I shall go ahead and start preparing and correcting the wash ports and then that shall be the hull just about ready apart from adding riveting and riveted plates for the joins in the bulwarks pieces and perhaps adding angle iron about the bulwarks, planking and superstructure.  I presume that these areas would have angle iron riveted holding all to the deck. Any idea as to the size? 1"1"  or 2"2" perhaps.

Toby

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Re: Imara /Perseverance new thread 2016
« Reply #36 on: January 25, 2017, 17:11:05 »
Michael. ......you have been up to all sorts!  I am pleased with your response too for to me that in the kit did not make sense for to what would the hinge bits on the flaps be fastened. No the idea that crossed my mind and that which you have both confirmed seems logical and correct. I shall construct those in the morning and hopefully enjoy doing it in the knowledge that it is the correct way and can be supported by the photos of full-size boat.

Toby

des

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Re: Imara /Perseverance new thread 2016
« Reply #37 on: January 26, 2017, 01:59:29 »
Quote ...  I presume that these areas would have angle iron riveted holding all to the deck. Any idea as to the size? 1"1"  or 2"2" perhaps.

Sorry Toby - can't help you there.  I have no experience at all with riveted construction techniques.  Every boat I worked on was fully welded.

Des.

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Re: Imara /Perseverance new thread 2016
« Reply #38 on: January 31, 2017, 21:34:47 »
I have placed the superstructure on to the deck to check its  appearance,  but note that the rivet heads don't run vertical but run rather slope left to right.  If I were to add doors it would look odd with this misalignment of rivets to the true upright of the doors.
The superstructure is the correct height compared to drawing.  Although deck and superstructure slope I assume the riveting, door edges and windows will be in true vertical alignment.  What is the point of adding rivet detail to kit parts if it has to be removed by the modeler.

 The funnel is the similarly problematic in that the rivet detail is ruined whilst trying to clean up the funnel to rid it of unnecessary join lines left in the mould.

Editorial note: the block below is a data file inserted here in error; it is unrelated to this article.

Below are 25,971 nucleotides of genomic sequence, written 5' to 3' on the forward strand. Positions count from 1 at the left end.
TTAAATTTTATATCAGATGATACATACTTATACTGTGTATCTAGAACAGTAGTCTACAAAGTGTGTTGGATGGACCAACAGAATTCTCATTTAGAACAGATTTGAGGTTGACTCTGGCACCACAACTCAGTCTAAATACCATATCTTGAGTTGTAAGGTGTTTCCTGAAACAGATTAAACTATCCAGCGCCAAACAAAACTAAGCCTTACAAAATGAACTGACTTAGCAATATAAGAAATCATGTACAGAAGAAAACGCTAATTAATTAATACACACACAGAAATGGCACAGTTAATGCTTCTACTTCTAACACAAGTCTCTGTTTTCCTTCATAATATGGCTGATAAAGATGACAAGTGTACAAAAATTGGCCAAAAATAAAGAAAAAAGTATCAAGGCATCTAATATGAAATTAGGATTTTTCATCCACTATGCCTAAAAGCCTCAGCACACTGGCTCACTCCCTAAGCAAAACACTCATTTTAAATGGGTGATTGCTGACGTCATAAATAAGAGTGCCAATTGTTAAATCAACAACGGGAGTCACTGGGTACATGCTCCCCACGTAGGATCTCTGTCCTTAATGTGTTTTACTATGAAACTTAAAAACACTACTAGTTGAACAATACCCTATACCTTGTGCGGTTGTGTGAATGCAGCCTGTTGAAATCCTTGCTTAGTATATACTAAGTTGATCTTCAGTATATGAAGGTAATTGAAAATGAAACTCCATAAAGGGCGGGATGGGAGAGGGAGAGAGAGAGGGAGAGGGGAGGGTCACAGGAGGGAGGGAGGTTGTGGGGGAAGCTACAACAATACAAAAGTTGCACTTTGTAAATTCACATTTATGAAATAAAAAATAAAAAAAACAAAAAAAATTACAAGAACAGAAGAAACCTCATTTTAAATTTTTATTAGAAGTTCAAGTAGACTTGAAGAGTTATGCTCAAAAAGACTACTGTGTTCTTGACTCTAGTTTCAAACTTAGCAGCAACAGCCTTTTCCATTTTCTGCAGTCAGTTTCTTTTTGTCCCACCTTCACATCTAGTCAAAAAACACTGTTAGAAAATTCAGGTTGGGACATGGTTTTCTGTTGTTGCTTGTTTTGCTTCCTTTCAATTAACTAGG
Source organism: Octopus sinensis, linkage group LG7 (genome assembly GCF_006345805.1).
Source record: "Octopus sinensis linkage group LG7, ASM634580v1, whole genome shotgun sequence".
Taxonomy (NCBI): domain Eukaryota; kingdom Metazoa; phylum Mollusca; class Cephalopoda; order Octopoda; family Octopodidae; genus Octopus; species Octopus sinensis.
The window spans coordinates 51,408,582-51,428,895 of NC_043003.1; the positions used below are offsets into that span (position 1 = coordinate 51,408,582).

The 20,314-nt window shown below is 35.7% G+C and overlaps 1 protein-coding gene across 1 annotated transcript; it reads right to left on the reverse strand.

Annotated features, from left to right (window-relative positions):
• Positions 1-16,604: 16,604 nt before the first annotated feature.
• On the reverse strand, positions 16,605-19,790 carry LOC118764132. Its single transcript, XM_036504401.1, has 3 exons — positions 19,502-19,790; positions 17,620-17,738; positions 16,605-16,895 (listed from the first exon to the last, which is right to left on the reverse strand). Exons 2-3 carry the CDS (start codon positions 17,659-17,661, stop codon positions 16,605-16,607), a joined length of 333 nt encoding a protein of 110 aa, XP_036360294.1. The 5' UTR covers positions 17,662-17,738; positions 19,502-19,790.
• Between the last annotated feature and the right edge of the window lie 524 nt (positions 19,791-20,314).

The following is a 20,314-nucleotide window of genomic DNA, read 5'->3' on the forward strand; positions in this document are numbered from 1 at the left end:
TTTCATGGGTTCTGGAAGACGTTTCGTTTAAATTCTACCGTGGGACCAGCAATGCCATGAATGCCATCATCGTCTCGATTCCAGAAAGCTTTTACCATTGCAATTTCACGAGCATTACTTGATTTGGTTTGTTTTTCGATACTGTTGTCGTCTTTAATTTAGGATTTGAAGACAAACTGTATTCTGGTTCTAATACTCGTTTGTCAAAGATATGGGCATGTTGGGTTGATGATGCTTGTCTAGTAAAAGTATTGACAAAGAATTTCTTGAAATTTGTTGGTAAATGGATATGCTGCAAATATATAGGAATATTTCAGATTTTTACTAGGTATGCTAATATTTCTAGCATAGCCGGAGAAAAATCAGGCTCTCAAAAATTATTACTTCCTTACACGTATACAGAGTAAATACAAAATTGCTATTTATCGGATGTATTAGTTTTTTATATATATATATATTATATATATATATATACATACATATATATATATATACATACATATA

What have others done concerning these factors in order to correct them.

T

des

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Re: Imara /Perseverance new thread 2016
« Reply #39 on: January 31, 2017, 22:33:14 »
Yeah - annoying, isn't it.

I'm working on a kit model at the moment.  As I was marking out the hull to cut the openings for prop shafts, rudder posts and shaft supports I wondered why nothing seemed to work out.  I found that the skeg moulded onto the rear of the hull was not central, but was off-centre by 3mm.  I spent ages deciding whether to mount the running gear correctly and have it not look right, or make it look right but off-centre.  I finally decided to split the difference.  Cutting off the skeg and re-making it was not a viable option, but I considered it.

Then, marking out the forward section to mount the bow thruster  I found that the shape of the bow is not symmetrical - one side is visibly "finer" than the other.  And the vertical "centre" of the bow is not central - it's 5mm off the true centreline.  No fixes for that one - I'll just have to persevere with it.  (By the time I found this, I was too far gone with other work on the model to send it back to the manufacturer.  Besides which, the cost of freight from Australia back to England would have been to much to swallow.)

For your rivet detail, I'd remove them, and redo them myself.  That way you can put the rivet lines where you need them to accommodate doors, ladder recesses, etc.

Let us know what you end up doing.

Des.

Toby

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Re: Imara /Perseverance new thread 2016
« Reply #40 on: February 01, 2017, 13:49:44 »
Pictures.
« Last Edit: February 01, 2017, 13:52:14 by Toby »

Toby

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Re: Imara /Perseverance new thread 2016
« Reply #41 on: February 01, 2017, 13:55:44 »
What have other modellers done about this heavy lump of white metal which is supposed to sit in the top of the funnel. Do we want heavy weight up there making for top-heaviness?

Toby

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Re: Imara /Perseverance new thread 2016
« Reply #42 on: February 01, 2017, 16:48:21 »
Four pictures of Perseverance where one can see differences between the 30s outfitting and the 1950s outfitting.

Toby

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Re: Imara /Perseverance new thread 2016
« Reply #43 on: February 01, 2017, 16:59:53 »
.

Toby

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Re: Imara /Perseverance new thread 2016
« Reply #44 on: February 02, 2017, 01:18:01 »
Two photos from the 50s, one from the 40s and one from the 30s.
A number of changes can be seen to have taken place during this period as the photos reveal.

Some models include still include the container, at the stern, for the row and tyres yet it appears not once the tug was used by the Admiralty. The cowl vent on top of the access to below decks at the bow, changes height and then to a new type altogether.  There are extra pipes from heating stoves etc.  Only 4 wash ports. As discussed earlier in this thread are cogently hinged to those on the models seen.  Note the position of the other ports both for and aft  which seem to be at odds with models of Perseverance and Innards seen online. No fire buckets or housing advice engine room housing.  The doors on the fore superstructure do not have portholes and are wooden.  The doors on the stern superstructure are flat-topped and not arched-topped.  I am sure other eagle-eyed will spot other differences. One curious thing noted in one of the photos is the absence of the aft mast. I assume that as the tug, when photographed,   appears to bear no name either perhaps a tidy-up,  re-paint or essential repairs were in the process of being undertaken.
Toby